Happy New Year to all! I hope 2023 brings everyone countless opportunities to enjoy the water and catch some fish.
January’s temperatures are cool and the weather can change quickly, but it’s still a great month to fish the shallow flats and backwaters surrounding Panama City Beach. On most days, you can find the grass and sand flats inhabited by redfish, black drum, sheepshead, and speckled trout.
It’s the cold snaps – those few days following a front – that cause fish to move. Strong northerly winds will drop the water levels in the bays, drying up some flats and forcing fish into nearby bayous or to the outside edges of the flats where there is enough water for them to survive the impending cold. The fish will often concentrate in small areas which can make for some exciting action if you can get them to eat. Use some type of slow-moving, subtle bait, either a soft plastic and jig combo or a suspending plug. Of course, live baits also work well in these situations.
There are lots of other places to catch fish other than the flats right now, including deep docks which are holding large congregations of fish. These fish are usually more inclined to cooperate and generally don’t move much with weather changes. When fish of different species are grouped up like they have been around docks lately, I recommend throwing live shrimp, fiddler crabs, or some type of soft plastic or hair jig.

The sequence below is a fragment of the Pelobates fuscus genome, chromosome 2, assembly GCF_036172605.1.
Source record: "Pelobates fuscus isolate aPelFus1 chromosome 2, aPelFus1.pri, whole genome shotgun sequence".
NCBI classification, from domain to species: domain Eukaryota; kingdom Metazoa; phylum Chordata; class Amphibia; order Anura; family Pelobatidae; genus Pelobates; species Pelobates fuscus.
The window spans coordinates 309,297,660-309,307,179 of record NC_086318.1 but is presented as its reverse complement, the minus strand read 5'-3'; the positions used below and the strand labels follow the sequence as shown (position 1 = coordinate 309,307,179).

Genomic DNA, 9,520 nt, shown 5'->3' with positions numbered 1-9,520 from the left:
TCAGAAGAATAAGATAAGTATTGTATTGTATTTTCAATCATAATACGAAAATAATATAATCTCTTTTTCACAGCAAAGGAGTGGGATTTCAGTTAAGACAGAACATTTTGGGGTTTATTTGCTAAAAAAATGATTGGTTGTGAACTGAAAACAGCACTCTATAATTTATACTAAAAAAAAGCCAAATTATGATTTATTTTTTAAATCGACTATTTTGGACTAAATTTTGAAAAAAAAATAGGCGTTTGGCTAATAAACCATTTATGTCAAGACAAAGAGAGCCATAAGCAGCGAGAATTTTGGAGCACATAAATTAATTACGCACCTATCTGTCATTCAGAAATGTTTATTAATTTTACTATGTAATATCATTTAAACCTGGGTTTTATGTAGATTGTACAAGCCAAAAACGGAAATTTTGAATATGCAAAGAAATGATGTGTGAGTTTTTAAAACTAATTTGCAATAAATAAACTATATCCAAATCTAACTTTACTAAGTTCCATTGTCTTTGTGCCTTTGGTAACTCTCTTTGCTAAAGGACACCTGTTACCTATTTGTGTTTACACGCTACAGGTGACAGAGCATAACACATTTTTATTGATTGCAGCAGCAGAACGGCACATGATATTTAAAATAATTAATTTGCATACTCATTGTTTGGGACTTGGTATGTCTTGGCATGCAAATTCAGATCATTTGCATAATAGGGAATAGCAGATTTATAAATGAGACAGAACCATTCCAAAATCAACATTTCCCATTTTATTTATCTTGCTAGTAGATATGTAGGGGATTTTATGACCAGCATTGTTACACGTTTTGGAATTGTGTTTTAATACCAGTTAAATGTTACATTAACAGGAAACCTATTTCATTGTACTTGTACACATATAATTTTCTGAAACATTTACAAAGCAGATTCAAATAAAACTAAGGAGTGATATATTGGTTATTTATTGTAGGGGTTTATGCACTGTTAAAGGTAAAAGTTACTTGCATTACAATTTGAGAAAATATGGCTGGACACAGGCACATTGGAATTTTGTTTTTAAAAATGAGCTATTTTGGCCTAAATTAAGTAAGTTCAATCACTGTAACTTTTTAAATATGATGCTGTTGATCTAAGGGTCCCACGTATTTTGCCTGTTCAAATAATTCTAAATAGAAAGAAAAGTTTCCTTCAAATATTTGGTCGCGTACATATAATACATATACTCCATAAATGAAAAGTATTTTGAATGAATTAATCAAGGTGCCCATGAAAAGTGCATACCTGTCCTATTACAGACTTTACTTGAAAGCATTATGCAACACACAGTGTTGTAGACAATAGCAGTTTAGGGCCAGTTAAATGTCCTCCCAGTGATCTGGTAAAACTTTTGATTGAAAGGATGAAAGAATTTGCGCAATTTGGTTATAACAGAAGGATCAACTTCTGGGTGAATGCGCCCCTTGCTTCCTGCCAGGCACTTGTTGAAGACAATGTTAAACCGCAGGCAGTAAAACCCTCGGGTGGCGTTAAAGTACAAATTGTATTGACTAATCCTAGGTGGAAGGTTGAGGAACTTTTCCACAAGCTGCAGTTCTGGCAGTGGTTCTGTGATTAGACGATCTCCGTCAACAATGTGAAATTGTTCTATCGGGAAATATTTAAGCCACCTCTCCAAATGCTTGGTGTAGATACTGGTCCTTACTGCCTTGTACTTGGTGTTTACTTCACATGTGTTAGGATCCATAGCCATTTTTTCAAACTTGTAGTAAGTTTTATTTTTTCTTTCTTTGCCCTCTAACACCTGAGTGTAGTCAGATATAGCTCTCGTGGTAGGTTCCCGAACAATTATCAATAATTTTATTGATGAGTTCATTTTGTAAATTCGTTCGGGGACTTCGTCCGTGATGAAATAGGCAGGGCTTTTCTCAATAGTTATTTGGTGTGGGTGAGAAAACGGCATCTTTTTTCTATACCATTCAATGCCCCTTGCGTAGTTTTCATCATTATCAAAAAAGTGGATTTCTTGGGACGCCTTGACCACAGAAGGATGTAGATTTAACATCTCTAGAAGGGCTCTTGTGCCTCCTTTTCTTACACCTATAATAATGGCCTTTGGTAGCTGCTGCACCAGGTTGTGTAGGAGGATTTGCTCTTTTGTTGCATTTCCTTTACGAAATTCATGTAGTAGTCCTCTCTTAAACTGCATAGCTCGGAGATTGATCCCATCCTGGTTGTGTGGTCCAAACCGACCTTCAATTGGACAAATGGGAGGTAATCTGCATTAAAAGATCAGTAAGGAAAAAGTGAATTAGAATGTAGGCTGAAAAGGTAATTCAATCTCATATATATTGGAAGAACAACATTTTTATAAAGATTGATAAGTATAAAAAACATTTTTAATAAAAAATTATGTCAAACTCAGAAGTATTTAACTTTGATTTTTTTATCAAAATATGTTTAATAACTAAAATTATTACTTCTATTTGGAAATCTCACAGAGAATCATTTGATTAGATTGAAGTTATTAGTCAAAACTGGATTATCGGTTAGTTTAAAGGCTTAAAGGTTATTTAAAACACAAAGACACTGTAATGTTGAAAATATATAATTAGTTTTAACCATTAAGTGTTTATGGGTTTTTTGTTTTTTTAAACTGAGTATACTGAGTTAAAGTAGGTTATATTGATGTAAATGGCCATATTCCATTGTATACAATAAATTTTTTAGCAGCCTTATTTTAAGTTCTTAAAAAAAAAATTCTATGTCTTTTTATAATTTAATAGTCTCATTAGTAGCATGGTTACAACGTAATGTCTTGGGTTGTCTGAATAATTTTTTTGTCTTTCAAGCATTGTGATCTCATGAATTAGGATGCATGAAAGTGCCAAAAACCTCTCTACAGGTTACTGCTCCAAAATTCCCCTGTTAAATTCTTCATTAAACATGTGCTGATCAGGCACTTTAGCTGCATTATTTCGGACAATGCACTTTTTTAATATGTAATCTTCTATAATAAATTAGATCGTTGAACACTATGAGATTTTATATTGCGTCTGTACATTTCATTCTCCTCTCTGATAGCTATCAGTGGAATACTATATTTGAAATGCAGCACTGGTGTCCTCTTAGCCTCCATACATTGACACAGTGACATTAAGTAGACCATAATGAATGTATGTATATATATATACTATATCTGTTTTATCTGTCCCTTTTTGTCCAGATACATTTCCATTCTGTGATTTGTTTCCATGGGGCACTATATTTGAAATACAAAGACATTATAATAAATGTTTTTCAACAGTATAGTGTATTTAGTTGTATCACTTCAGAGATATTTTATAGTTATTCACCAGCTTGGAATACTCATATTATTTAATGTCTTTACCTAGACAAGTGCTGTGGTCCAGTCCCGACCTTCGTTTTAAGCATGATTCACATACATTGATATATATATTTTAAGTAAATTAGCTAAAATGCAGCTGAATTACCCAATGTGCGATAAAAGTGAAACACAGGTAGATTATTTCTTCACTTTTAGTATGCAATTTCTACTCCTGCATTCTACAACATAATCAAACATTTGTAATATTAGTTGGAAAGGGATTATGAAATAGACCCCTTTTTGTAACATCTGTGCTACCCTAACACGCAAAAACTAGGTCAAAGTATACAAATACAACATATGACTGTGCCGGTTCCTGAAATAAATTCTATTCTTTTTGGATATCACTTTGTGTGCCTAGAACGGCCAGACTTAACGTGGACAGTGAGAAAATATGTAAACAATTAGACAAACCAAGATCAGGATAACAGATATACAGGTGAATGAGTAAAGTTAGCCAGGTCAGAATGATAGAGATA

Deeper structures throughout the bay commonly hold bull reds, groupers, snappers, black sea bass and white trout during the cold months. While the season is closed for grouper and snapper, they are still a blast to catch on light tackle using artificial lures. Try using deep running crankbaits, sinking plugs and big soft plastics when targeting the bigger fish. Small vertical jigs and a variety of live baits also work well for black sea bass and white trout.
A continuous flow of water, lots of structure and variable water depths make the St. Andrews Pass pass a great place to fish year-round. You can almost always cruise around looking at your electronics and find schools of redfish among the submerged rocks at the edges of the jetties. Black drum, mangrove snappers and other species also inhabit these areas.
Sheepshead, which are already on the move and stacking up throughout the bays, will soon start to trickle in to the pass and take up residence along the jetties as well. As with most other areas of the bay, natural baits work best; however, most of the bigger predators can be easily taken on artificial lures.
If you have questions about what's biting, how to catch them or would like to book a trip of your own, then give me a call or shoot me an email. Tight lines!